Australia’s cost of living concerns appear to have peaked with the RBA’s current pause of interest rates hikes but there is growing dissatisfaction with corporate Australia as record profits are unveiled in a period where many people feel under severe financial strain.
SEC Newgate’s Mood of the Nation study finds the national mood and economic outlook has slightly improved since June but there is a higher dissatisfaction with the performance of governments and corporates during this period.
In this edition we also take a deeper dive into Australian’s views of future societal challenges that are concerning them.
Amidst a recent string of record profit announcements by the country’s leading businesses and brands, we found that attitudes to Australian corporates are hardening; 46% now disagree that businesses are “Behaving ethically and doing the right thing”, up from 42% in August and 39% in April. Dissatisfaction is consistently strong amongst men and women, and across all age groups.
For the second consecutive survey the perceived performance of all governments across Australia has fallen; 36% feel the Federal Government is doing a good or better job (down from 39% in June and 46% in April) and the performance of the Victoria, NSW and Queensland governments are also down between 7 and 8%. The ratings are worse for the long running Queensland and Victorian Labor governments with 44% and 43% respectively rating their performance as ‘very poor’ or ‘poor’.
It remains the top national issue although unprompted mentions of it have fallen for the first time in our study (63% down from 69% in June). Reduced concern with grocery prices (down 6% to 84%) as well as easing inflation and paused official interest rates are likely behind the trend.
57% of respondents still feel Australia is heading in the wrong direction, but this is down from 61% in June. Economic predictions are also less negative with 44% feeling the economy will deteriorate in a year – down from 55% in June.
Australians remain uneasy ahead of the RBA’s 5 September meeting with 49% expecting rates to rise, 42% expecting them to stay unchanged and 3% thinking they’ll fall. Only 26% expect interest rates to be lower in 1 year but 47% think they will be lower in 3 years.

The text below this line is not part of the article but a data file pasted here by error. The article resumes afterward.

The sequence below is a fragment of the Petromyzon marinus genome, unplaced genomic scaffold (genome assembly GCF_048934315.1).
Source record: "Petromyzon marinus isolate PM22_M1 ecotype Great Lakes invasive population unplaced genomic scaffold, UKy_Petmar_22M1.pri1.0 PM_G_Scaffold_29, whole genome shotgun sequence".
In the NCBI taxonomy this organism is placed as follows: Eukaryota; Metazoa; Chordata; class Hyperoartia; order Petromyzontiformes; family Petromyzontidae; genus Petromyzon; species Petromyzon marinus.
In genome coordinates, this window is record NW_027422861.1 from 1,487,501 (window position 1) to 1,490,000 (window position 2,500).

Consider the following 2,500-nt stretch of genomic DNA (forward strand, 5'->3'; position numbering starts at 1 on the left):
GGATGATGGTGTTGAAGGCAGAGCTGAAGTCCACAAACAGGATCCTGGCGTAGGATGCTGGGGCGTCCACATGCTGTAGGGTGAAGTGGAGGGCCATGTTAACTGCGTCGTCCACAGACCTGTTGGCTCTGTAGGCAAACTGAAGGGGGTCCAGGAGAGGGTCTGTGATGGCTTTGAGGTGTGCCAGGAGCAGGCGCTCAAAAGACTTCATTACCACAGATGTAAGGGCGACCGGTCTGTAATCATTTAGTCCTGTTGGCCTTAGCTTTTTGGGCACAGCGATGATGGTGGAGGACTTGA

At this stage 54% intend to vote no and 46% to vote yes. The Yes case is only ahead in Victoria (51%) and is weakest in WA (37%) and Qld (37%). 39% of Labor voters say they will also vote No. However, our polling has picked up an issue that may well affect the outcome of the referendum, likely to be held on 14 October. On a question around intention to vote, the average stated likelihood to vote amongst ‘yes voters’ is quite high at 8.3 out of 10. However, it is significantly lower amongst ‘no voters’ (at 5.4 out of ten). Put another way, 19% of ‘no voters’ say they have no intention of actually voting. Based on this data, a lower turnout would favour the Yes campaign and, as such, the contest could be much tighter than raw voting intention results suggest.
In Victoria only 41% support the state’s recently announced bans on residential gas connections for new housing developments (with 44% opposed) and there is only 40% for similar measures across Australia, with 41% opposed.
On a key issue related to the energy transition, we found a polarisation of views between metro and regional respondents around support for the compulsory acquisition of private properties along the route of transmission lines and towers in rural and regional areas. Support in metro areas is almost half at 47% (29% opposed), while support in regional areas is only 38% (35% opposed), reflecting the reality of the impact borne by regional areas of the transition of the economy.
There is little support for new measures to fund aged care with only 35% supporting superannuation “ring fencing” or a Medicare-style levy and only 28% supporting a 1% increase in income tax to fund Australia’s growing aged-care bill.
Special Section on attitudes on the future of Australian society.
In this edition we took a deeper look at the future of modern Australian society and found that nearly half (49%) feel society is declining with only 26% believing it is improving. Young people are more optimistic with 39% believing society is improving while 35% feel it is deteriorating.
So, what are the big problems? Amongst a list of 21 modern ills, Australians are most worried about:
Contact us for more information about the full Mood of the Nation research report.
David Stolper, Partner, SEC Newgate Research – [email protected]
Sue Vercoe, Managing Director, SEC Newgate Research – [email protected]